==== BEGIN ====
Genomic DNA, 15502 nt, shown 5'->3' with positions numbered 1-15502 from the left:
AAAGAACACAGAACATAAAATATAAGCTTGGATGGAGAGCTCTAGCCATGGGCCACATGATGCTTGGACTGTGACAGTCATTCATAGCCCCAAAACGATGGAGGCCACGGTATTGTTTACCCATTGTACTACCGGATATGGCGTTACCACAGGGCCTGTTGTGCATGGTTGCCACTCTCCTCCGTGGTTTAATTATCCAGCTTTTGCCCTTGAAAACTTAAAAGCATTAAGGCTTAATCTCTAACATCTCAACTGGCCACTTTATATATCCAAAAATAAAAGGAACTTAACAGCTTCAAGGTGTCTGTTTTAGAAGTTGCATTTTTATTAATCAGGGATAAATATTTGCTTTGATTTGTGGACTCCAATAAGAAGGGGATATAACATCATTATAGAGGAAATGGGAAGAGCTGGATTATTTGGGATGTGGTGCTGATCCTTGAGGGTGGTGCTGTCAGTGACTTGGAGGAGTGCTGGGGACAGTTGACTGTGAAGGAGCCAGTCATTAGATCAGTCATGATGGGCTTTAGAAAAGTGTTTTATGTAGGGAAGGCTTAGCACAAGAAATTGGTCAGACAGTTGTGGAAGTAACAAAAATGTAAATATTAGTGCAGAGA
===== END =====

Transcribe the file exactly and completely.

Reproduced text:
Genomic DNA, 15502 nt, shown 5'->3' with positions numbered 1-15502 from the left:
AAAGAACACAGAACATAAAATATAAGCTTGGATGGAGAGCTCTAGCCATGGGCCACATGATGCTTGGACTGTGACAGTCATTCATAGCCCCAAAACGATGGAGGCCACGGTATTGTTTACCCATTGTACTACCGGATATGGCGTTACCACAGGGCCTGTTGTGCATGGTTGCCACTCTCCTCCGTGGTTTAATTATCCAGCTTTTGCCCTTGAAAACTTAAAAGCATTAAGGCTTAATCTCTAACATCTCAACTGGCCACTTTATATATCCAAAAATAAAAGGAACTTAACAGCTTCAAGGTGTCTGTTTTAGAAGTTGCATTTTTATTAATCAGGGATAAATATTTGCTTTGATTTGTGGACTCCAATAAGAAGGGGATATAACATCATTATAGAGGAAATGGGAAGAGCTGGATTATTTGGGATGTGGTGCTGATCCTTGAGGGTGGTGCTGTCAGTGACTTGGAGGAGTGCTGGGGACAGTTGACTGTGAAGGAGCCAGTCATTAGATCAGTCATGATGGGCTTTAGAAAAGTGTTTTATGTAGGGAAGGCTTAGCACAAGAAATTGGTCAGACAGTTGTGGAAGTAACAAAAATGTAAATATTAGTGCAGAGA